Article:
Placing a value on your college degree
By DaNella Organ
The cost of a college degree has been on the rise in the last few decades. The average annual growth of college tuition has more than doubled the increase in inflation. Sadly, wages and income levels are not growing at the pace of college tuition, either. This is a big part of the reason Americans have more than $1.2 trillion in student loan debt. Even worse is the average time to pay off these loans: 21 years! With decades of enormous debt being the norm, how can you make sure the investment is worth the cost? I asked our Research Director, DaNella Organ, to help answer that question. Following is her report.
First, guide students in the first years of high school to think about their career paths. Guidance counselors, career centers, and local universities can help your student direct their passion toward a future career. Students can take a summer class at a community college or seek out an internship to better gauge whether a certain career field is a good fit. Gather data on starting salary, required degrees, and geographical location for the chosen career field. With a general idea of a career in mind, the college selection process begins.
The next step is to research the total costs associated with the student's favorite colleges and universities (one online reference is savingforcollege.com). Make note of the costs of the favorites while researching a few lower cost options. In general, students should aim to borrow no more than half of their starting salary. So, if the career path they have chosen has a $40,000 starting salary, their total student loan debt should be less than $20,000 after four years. The financial aid process is complicated but keeping “half of the starting salary” guideline will help when analyzing financial aid packages from different universities. Remember that, while financial aid is based on need, if you cover that need with a loan it becomes debt. The bottom line is to focus on the total debt that must be repaid.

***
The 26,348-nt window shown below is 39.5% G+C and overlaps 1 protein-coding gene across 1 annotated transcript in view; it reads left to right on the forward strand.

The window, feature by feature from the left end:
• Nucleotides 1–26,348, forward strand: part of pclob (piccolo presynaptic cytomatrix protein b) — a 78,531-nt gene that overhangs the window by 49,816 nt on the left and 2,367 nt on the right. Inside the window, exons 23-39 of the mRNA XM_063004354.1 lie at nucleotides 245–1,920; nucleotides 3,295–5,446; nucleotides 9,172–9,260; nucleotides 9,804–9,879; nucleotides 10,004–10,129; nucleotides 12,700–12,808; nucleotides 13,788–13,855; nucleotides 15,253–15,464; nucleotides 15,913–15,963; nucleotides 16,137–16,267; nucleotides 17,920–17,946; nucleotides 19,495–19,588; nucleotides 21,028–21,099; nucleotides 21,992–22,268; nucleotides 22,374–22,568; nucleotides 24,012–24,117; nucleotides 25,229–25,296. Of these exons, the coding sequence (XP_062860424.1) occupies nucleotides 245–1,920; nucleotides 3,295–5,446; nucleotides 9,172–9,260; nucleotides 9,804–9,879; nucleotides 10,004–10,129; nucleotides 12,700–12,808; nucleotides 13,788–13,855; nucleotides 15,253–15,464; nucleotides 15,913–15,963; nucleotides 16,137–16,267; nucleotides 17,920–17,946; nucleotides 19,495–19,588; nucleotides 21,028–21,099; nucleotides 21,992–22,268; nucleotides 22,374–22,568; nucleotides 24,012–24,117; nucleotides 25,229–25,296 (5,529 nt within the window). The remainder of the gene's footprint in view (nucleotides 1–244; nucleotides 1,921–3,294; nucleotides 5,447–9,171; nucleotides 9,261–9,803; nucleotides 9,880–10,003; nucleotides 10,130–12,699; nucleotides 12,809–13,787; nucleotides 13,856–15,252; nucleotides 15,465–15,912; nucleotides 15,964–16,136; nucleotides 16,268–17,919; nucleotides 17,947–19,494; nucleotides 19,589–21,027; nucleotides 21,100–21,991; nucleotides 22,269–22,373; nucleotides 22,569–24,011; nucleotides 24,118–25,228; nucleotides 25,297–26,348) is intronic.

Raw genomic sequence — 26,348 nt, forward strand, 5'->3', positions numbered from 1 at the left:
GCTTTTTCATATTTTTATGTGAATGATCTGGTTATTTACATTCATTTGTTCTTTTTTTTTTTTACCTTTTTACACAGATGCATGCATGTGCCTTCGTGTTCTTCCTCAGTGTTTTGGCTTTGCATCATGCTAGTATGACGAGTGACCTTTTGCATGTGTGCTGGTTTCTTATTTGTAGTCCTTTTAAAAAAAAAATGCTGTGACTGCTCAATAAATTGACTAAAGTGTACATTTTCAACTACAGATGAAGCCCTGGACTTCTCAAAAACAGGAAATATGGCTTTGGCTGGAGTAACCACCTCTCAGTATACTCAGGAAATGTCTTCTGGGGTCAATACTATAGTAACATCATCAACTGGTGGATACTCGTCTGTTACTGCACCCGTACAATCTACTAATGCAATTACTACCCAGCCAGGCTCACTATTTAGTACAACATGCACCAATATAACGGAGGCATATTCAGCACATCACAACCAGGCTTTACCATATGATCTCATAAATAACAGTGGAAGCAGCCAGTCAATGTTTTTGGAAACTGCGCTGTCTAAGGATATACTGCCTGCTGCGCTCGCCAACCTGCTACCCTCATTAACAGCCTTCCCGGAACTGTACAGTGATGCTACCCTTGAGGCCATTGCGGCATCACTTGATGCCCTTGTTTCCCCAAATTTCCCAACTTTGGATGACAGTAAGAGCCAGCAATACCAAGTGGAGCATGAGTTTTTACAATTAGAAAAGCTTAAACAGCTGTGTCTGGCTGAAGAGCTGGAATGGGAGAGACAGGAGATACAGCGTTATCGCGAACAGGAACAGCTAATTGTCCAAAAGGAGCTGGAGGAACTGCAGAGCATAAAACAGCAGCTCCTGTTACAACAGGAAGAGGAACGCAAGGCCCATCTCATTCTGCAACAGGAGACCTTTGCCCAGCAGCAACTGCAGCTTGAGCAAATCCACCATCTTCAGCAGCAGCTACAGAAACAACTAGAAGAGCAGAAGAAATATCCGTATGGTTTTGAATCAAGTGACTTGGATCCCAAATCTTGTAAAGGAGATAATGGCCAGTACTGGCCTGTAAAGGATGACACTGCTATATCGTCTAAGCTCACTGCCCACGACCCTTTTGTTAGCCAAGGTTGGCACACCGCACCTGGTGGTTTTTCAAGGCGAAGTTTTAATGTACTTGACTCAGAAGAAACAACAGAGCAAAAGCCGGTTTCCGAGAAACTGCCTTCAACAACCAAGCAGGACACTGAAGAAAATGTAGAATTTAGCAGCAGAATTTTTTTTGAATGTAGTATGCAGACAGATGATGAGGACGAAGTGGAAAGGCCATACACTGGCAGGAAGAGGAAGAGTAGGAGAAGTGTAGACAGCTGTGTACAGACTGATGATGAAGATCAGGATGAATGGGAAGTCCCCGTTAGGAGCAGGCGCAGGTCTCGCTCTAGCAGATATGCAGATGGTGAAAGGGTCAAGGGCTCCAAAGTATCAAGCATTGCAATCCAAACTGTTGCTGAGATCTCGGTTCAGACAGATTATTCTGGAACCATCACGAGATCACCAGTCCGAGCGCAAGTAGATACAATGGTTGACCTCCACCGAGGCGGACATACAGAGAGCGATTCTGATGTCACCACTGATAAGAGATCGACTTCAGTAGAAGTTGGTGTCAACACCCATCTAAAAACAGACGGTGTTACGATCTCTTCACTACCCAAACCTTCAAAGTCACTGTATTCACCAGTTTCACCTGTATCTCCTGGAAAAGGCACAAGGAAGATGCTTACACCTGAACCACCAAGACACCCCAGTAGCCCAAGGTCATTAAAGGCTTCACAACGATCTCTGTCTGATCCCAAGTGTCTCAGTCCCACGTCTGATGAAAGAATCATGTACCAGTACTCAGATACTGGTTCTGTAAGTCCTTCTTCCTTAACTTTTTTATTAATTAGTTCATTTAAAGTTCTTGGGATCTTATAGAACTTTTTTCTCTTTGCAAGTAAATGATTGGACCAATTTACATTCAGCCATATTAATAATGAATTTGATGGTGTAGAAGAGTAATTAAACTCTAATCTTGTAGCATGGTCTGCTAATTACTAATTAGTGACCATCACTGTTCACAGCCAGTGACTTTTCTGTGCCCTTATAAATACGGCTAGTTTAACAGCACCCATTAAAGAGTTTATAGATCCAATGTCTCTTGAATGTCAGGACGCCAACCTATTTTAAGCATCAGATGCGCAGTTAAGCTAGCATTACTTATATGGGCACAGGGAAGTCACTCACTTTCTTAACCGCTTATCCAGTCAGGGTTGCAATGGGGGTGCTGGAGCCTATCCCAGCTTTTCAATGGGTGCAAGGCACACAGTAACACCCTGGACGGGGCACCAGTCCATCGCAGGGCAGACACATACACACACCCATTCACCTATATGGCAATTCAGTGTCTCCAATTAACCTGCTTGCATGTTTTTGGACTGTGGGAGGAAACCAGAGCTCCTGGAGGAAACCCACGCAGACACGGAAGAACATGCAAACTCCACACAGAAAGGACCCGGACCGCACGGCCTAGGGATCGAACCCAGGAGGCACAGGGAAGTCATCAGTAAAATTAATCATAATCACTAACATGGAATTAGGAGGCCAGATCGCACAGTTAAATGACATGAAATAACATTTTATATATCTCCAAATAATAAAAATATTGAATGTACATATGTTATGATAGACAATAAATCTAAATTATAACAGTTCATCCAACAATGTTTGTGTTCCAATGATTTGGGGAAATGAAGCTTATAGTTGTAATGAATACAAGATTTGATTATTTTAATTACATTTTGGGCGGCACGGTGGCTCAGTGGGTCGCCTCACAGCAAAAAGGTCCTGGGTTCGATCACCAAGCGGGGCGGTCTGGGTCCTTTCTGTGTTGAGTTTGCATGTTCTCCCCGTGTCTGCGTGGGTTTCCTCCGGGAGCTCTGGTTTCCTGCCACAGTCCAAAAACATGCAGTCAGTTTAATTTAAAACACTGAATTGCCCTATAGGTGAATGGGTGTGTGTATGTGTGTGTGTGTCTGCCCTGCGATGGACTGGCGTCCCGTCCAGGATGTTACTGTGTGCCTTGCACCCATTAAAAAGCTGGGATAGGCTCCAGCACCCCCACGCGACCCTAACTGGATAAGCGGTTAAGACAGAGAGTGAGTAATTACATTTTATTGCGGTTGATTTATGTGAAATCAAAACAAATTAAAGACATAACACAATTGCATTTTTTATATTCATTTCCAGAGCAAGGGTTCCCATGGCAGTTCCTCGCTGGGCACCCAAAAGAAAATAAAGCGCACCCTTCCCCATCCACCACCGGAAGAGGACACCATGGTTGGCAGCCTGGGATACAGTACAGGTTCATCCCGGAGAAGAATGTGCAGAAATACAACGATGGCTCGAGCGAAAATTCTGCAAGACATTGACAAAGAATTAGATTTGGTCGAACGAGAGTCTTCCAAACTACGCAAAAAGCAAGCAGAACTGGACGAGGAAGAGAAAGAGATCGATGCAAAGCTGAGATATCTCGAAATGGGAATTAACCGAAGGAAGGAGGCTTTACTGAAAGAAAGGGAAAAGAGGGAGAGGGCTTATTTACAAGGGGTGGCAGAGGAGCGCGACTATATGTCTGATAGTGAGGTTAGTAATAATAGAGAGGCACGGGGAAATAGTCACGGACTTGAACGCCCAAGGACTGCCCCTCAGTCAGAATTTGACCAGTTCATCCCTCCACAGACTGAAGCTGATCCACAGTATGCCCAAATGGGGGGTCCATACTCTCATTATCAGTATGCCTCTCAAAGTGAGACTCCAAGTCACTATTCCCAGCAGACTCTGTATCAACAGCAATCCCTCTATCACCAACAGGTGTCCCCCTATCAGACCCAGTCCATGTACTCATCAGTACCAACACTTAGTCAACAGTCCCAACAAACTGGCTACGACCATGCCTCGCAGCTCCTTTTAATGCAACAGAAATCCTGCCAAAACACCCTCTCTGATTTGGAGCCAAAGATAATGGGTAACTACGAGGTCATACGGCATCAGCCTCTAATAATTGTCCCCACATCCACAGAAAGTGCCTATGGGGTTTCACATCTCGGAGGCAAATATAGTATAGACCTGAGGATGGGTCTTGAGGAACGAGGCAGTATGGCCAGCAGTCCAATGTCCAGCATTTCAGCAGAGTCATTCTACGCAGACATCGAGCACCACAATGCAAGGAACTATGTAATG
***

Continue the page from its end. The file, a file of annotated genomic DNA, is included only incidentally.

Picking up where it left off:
In that same vein, the most important step is to start working toward a plan to cover all the costs. Don't forget to add in anticipated scholarships, after– school jobs, and 529 plans. Then in the beginning of the student’s senior year, compare the costs of each university by discussing financial aid packages with the top choices. The idea is to educate yourself and your student on both the cost of their degree and its earning potential for them.
In the end, the amount of money spent on a college degree is an investment. You have to determine if the future payoff is worth the debt and the time it will take to pay it off. By taking on appropriate debt based on future earnings, your student's degree will offer a positive return on investment.
And to any students who might be reading this, please finish your degree! Student loans must be paid back whether you complete your degree or not. Stay focused on your goal and a rewarding career in your future.
This article was published in the Wichita Falls Times Record News on June 5, 2016.